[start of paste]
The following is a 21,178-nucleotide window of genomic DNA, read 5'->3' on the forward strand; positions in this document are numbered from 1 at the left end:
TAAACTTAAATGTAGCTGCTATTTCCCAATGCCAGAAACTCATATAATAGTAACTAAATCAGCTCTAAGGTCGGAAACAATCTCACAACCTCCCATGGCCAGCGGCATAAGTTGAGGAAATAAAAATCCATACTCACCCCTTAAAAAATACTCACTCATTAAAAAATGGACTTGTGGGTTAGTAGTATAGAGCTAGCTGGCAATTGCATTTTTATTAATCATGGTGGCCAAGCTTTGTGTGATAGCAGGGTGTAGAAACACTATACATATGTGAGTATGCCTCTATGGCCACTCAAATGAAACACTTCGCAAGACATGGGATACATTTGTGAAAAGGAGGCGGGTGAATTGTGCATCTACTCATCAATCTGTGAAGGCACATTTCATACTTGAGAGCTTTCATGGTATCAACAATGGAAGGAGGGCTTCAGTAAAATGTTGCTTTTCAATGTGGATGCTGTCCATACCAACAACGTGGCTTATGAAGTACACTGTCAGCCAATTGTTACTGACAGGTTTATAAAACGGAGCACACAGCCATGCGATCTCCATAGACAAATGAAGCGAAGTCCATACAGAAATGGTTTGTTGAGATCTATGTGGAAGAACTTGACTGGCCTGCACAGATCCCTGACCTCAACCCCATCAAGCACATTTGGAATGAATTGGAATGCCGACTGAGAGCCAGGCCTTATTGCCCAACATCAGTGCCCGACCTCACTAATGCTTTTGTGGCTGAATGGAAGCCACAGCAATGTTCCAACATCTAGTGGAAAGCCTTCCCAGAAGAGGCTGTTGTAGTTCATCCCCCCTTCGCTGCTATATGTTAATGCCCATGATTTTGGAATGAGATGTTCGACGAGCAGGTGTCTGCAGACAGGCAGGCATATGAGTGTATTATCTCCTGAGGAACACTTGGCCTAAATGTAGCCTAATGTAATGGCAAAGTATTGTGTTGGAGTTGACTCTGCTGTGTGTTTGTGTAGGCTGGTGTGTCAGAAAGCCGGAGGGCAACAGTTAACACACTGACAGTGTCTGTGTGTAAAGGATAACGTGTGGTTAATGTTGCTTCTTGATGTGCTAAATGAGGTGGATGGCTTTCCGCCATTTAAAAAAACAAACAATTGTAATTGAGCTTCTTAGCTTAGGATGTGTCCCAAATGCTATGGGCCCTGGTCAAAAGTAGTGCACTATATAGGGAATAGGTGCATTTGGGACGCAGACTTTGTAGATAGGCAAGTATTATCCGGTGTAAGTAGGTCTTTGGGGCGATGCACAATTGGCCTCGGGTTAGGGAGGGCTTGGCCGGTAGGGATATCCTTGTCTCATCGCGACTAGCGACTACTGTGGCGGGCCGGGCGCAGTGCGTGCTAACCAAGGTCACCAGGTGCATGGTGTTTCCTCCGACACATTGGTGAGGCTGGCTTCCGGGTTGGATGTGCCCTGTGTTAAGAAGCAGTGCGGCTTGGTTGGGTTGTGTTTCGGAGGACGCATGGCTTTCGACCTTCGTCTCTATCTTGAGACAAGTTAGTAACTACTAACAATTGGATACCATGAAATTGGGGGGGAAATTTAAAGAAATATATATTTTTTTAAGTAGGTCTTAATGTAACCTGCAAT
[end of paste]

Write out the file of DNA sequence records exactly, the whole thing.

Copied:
The following is a 21,178-nucleotide window of genomic DNA, read 5'->3' on the forward strand; positions in this document are numbered from 1 at the left end:
TAAACTTAAATGTAGCTGCTATTTCCCAATGCCAGAAACTCATATAATAGTAACTAAATCAGCTCTAAGGTCGGAAACAATCTCACAACCTCCCATGGCCAGCGGCATAAGTTGAGGAAATAAAAATCCATACTCACCCCTTAAAAAATACTCACTCATTAAAAAATGGACTTGTGGGTTAGTAGTATAGAGCTAGCTGGCAATTGCATTTTTATTAATCATGGTGGCCAAGCTTTGTGTGATAGCAGGGTGTAGAAACACTATACATATGTGAGTATGCCTCTATGGCCACTCAAATGAAACACTTCGCAAGACATGGGATACATTTGTGAAAAGGAGGCGGGTGAATTGTGCATCTACTCATCAATCTGTGAAGGCACATTTCATACTTGAGAGCTTTCATGGTATCAACAATGGAAGGAGGGCTTCAGTAAAATGTTGCTTTTCAATGTGGATGCTGTCCATACCAACAACGTGGCTTATGAAGTACACTGTCAGCCAATTGTTACTGACAGGTTTATAAAACGGAGCACACAGCCATGCGATCTCCATAGACAAATGAAGCGAAGTCCATACAGAAATGGTTTGTTGAGATCTATGTGGAAGAACTTGACTGGCCTGCACAGATCCCTGACCTCAACCCCATCAAGCACATTTGGAATGAATTGGAATGCCGACTGAGAGCCAGGCCTTATTGCCCAACATCAGTGCCCGACCTCACTAATGCTTTTGTGGCTGAATGGAAGCCACAGCAATGTTCCAACATCTAGTGGAAAGCCTTCCCAGAAGAGGCTGTTGTAGTTCATCCCCCCTTCGCTGCTATATGTTAATGCCCATGATTTTGGAATGAGATGTTCGACGAGCAGGTGTCTGCAGACAGGCAGGCATATGAGTGTATTATCTCCTGAGGAACACTTGGCCTAAATGTAGCCTAATGTAATGGCAAAGTATTGTGTTGGAGTTGACTCTGCTGTGTGTTTGTGTAGGCTGGTGTGTCAGAAAGCCGGAGGGCAACAGTTAACACACTGACAGTGTCTGTGTGTAAAGGATAACGTGTGGTTAATGTTGCTTCTTGATGTGCTAAATGAGGTGGATGGCTTTCCGCCATTTAAAAAAACAAACAATTGTAATTGAGCTTCTTAGCTTAGGATGTGTCCCAAATGCTATGGGCCCTGGTCAAAAGTAGTGCACTATATAGGGAATAGGTGCATTTGGGACGCAGACTTTGTAGATAGGCAAGTATTATCCGGTGTAAGTAGGTCTTTGGGGCGATGCACAATTGGCCTCGGGTTAGGGAGGGCTTGGCCGGTAGGGATATCCTTGTCTCATCGCGACTAGCGACTACTGTGGCGGGCCGGGCGCAGTGCGTGCTAACCAAGGTCACCAGGTGCATGGTGTTTCCTCCGACACATTGGTGAGGCTGGCTTCCGGGTTGGATGTGCCCTGTGTTAAGAAGCAGTGCGGCTTGGTTGGGTTGTGTTTCGGAGGACGCATGGCTTTCGACCTTCGTCTCTATCTTGAGACAAGTTAGTAACTACTAACAATTGGATACCATGAAATTGGGGGGGAAATTTAAAGAAATATATATTTTTTTAAGTAGGTCTTAATGTAACCTGCAAT